DIBRUGARH, May 26 � Vatican has granted permission to initiate investigation for conferring Sainthood on French missionaries Nicholas Michael Krick and Augustine Etienne Bourry, who were killed in Somme village of Lohit district in Arunachal Pradesh in 1854.
The authorisation for conduct of the investigation was officially announced by Vatican Ambassador to India, Selvatore Pennachio during his two-day visit to Miao in Changlang district of Arunachal Pradesh.
Krick, a French national, had arrived as priest to Sadiya on September 26, 1851. In 1852, he made his first visit to Tibet. In 1854, he made the second trip and was killed at Somme village on August 2. Boury on the other hand, reached Guwahati as a priest in 1853, travelled and met his Superior Krick at Saikhowa on July 22, 1853. On February 19, Krick and Boury left Saikhowa on their journey to Tibet. A letter of July 29, reported that Boury was sick. He was reportedly killed on his sick bed on August 2, 1854. Along with Krick, the villagers buried him at Somme.
The investigation on the two missionaries will now be conducted locally by a diocesan tribunal headed by Bishop George Palliparambil of Miao diocese.
The person investigated is given the first official title Servant of God. The findings and other documentations will be later forwarded to the Vatican for further stages leading to Sainthood.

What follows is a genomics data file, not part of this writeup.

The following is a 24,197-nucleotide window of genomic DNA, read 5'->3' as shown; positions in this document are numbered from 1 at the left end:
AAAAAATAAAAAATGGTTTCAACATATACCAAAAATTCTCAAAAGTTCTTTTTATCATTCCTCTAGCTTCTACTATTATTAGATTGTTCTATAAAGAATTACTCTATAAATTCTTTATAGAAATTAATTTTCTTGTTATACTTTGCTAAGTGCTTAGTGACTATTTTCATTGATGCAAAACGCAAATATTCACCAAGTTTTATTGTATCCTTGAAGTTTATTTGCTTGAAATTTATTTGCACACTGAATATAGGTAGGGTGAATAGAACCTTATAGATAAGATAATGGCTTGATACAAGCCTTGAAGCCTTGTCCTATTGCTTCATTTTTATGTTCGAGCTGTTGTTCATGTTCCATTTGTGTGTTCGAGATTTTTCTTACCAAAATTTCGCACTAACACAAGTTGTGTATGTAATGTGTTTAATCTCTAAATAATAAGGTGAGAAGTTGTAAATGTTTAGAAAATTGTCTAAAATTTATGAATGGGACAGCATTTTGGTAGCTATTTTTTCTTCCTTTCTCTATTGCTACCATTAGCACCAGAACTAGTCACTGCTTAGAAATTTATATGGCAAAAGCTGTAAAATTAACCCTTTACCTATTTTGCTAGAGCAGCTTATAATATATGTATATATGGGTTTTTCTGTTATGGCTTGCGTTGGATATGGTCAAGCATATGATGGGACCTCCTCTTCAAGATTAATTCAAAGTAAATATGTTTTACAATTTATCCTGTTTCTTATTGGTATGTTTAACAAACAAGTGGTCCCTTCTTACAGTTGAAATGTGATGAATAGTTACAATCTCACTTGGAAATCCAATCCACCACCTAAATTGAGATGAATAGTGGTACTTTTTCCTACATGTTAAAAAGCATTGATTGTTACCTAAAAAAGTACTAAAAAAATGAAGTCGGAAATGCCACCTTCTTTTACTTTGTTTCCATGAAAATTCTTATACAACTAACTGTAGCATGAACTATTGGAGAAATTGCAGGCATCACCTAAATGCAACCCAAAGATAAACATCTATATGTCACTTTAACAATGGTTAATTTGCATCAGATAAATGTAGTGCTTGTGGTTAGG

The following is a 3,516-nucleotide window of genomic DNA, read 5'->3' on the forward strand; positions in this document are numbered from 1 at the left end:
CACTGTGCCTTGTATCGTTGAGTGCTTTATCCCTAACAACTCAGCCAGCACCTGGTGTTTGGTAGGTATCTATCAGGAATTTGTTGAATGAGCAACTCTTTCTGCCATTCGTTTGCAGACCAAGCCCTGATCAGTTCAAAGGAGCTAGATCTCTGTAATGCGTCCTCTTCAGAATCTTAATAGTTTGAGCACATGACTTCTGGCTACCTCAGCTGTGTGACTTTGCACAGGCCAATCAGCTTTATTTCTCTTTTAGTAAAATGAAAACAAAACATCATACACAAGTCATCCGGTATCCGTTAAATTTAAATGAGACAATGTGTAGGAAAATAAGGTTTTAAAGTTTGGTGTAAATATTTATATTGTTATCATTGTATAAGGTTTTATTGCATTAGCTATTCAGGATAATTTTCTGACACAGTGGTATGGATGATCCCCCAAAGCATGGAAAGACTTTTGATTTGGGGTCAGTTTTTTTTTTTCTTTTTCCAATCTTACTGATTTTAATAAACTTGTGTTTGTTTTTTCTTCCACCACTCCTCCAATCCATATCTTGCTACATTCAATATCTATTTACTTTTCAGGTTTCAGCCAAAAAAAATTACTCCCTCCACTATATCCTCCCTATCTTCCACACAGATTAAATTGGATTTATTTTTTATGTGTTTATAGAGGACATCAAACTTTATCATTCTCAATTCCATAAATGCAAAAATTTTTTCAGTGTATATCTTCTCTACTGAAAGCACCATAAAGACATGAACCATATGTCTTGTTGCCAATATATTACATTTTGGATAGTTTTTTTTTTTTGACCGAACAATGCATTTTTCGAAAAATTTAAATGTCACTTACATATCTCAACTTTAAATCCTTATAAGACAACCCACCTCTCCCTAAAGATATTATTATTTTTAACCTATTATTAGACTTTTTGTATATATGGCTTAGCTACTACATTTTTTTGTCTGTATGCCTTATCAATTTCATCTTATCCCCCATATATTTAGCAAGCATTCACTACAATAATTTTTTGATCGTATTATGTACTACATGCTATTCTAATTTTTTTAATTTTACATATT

Thousands of tribal Christians of Anjaw, Changlang, Dibang valley, Longding, Lower Dibang valley, Lohit and Tirap districts of Arunachal Pradesh had congregated to listen to the message from the Pope through the Vatican envoy. Arch Bishop John Moolachira of Guwahati diocese and four other Bishops from the region were accompanying the envoy during his stay in Miao.
The Vatican Ambassador who was mesmerised by the scenic beauty of the region and its multi ethnic people said that the richness must be preserved and maintained at all cost. �The unique colourful ethnic dances, cultures and traditions along with the rich vegetation of the regions is marvelous. The ecology must stay and the people of diverse cultures must preserve it to reap its benefits. We must learn to love people, respect people and protect the rich environment of the hilly terrain ,� he said.